Insufficient evidence for the existence of natural trifluoroacetic acid
Trifluoroacetic acid (TFA) is a persistent and mobile pollutant that is present ubiquitously in the environment. As a result of a few studies reporting its presence in pre-industrial samples and a purported unaccounted source, TFA is often claimed to exist naturally. Here, we examine the evidence for natural TFA by: (i) critically evaluating measurements of TFA in pre-industrial samples; (ii) examining the likelihood of TFA formation by hypothesized mechanisms; (iii) exploring other potential TFA sources to the deep ocean; and (iv) examining global budgets of TFA. We conclude that the presence of TFA in the deep ocean and lack of closed TFA budget is not sufficient evidence that TFA occurs naturally, especially without a reasonable mechanism of formation. We argue the paradigm of natural TFA should no longer be carried forward.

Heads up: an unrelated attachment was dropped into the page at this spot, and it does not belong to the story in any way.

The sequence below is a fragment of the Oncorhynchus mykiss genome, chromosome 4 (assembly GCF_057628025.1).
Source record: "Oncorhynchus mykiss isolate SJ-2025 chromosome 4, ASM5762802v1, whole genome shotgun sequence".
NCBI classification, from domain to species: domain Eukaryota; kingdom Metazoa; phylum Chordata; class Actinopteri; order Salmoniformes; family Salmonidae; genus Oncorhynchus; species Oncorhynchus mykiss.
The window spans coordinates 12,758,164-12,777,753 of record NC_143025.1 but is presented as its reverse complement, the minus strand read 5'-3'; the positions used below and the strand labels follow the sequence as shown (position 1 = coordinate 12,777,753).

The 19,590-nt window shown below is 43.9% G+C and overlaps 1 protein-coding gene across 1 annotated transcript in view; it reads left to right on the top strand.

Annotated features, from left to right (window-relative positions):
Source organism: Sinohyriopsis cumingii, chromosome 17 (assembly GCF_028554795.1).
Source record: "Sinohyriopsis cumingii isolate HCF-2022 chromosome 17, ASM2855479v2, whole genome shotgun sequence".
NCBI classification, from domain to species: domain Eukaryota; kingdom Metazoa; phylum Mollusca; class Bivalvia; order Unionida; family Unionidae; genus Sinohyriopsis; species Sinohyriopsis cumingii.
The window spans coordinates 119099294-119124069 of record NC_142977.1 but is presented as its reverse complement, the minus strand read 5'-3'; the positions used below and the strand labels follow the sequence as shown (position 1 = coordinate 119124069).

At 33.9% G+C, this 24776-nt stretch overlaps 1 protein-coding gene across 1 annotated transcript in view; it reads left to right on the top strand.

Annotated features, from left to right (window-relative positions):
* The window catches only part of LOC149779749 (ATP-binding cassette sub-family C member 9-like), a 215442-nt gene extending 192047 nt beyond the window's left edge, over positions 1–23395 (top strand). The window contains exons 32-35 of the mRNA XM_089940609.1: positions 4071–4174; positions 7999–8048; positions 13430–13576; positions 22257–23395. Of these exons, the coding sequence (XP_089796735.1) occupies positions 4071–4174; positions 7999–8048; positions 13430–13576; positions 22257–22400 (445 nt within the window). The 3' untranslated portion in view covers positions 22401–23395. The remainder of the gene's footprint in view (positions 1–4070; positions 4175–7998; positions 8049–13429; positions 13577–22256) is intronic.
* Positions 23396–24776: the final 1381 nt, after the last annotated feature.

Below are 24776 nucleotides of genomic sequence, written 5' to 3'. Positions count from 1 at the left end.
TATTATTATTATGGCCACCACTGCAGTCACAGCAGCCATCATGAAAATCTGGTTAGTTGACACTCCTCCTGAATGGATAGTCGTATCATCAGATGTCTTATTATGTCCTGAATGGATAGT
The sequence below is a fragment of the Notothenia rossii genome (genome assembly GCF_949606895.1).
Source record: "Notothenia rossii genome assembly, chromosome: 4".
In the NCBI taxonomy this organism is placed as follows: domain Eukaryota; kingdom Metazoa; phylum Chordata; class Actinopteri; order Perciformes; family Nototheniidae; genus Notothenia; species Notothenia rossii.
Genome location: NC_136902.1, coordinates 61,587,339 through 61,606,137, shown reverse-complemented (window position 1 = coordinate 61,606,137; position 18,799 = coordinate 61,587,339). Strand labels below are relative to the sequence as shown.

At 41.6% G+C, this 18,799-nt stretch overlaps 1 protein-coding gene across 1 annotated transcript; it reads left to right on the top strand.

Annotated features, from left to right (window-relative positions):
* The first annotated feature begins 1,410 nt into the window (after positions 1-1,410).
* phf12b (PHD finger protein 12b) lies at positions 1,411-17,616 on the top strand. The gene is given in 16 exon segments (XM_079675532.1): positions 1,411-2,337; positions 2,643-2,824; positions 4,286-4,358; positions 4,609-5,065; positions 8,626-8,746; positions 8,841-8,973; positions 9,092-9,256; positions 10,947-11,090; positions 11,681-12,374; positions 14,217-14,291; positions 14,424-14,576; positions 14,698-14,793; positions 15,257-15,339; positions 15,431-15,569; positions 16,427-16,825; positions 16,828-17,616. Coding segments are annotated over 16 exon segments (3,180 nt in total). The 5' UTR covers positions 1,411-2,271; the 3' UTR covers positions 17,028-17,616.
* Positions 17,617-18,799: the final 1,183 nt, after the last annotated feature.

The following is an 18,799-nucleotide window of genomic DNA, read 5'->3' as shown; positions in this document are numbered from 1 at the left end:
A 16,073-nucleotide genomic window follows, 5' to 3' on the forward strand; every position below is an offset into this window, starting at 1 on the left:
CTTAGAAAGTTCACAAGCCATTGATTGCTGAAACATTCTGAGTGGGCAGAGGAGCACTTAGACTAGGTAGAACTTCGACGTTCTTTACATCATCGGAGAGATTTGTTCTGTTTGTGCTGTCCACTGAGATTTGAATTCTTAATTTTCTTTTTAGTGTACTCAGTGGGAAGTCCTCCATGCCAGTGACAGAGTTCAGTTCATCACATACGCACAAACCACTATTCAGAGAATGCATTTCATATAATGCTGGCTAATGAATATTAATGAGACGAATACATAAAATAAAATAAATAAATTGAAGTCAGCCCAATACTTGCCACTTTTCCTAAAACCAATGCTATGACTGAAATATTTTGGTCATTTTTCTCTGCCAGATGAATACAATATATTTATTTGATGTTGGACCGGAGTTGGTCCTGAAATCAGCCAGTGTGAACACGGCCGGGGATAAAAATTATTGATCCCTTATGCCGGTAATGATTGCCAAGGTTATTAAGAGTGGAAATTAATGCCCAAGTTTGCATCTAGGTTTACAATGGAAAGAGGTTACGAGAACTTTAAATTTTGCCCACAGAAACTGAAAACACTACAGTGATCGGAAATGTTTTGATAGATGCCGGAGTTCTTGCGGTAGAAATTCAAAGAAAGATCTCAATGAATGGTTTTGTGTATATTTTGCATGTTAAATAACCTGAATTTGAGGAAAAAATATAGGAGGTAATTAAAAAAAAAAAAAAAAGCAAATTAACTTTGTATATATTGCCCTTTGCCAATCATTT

- This article is part of the themed collections: Environmental Science: Processes & Impacts: Recent Review Articles and Contaminant remediation and fate